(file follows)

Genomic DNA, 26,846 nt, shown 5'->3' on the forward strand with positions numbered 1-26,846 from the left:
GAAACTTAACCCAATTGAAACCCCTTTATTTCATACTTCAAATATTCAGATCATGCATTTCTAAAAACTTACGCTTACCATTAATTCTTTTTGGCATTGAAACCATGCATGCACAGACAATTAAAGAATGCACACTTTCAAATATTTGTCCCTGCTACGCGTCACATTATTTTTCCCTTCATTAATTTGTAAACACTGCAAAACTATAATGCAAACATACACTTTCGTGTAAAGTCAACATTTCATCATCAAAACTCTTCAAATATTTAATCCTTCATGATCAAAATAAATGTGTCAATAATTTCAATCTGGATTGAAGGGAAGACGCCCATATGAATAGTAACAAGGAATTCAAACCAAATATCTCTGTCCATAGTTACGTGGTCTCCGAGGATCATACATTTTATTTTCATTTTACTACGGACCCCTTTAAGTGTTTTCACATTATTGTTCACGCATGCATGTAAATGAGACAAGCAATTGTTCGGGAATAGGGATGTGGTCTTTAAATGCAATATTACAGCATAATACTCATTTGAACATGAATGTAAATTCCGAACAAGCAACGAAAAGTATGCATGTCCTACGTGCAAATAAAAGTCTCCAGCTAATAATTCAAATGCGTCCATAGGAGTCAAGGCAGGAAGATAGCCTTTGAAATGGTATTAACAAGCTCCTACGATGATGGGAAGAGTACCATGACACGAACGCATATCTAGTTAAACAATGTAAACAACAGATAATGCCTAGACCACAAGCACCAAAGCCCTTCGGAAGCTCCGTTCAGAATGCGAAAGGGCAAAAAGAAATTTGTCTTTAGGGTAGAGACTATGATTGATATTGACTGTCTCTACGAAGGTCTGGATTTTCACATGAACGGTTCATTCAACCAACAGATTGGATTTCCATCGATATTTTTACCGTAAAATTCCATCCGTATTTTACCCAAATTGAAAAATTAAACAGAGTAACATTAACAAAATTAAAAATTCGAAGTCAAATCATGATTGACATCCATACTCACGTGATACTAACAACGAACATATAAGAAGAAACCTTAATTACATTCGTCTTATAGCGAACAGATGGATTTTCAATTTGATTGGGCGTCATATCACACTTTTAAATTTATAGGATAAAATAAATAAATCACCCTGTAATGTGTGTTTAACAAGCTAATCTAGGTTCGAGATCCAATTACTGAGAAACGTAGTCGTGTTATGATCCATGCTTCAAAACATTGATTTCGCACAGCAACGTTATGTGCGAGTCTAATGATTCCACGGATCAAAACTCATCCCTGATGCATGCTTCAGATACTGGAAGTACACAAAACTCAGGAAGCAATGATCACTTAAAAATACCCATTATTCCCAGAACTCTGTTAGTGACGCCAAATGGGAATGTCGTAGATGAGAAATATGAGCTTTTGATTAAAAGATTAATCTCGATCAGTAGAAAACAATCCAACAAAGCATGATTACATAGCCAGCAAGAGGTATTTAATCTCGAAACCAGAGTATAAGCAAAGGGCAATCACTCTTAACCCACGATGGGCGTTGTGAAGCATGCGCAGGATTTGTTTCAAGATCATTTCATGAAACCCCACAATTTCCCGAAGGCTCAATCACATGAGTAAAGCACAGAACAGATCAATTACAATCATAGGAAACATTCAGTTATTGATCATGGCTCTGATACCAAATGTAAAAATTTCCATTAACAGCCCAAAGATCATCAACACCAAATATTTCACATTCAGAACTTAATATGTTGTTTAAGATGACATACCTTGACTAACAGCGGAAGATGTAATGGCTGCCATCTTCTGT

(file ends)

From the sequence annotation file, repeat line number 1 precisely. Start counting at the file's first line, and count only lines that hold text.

Genomic DNA, 26,846 nt, shown 5'->3' on the forward strand with positions numbered 1-26,846 from the left: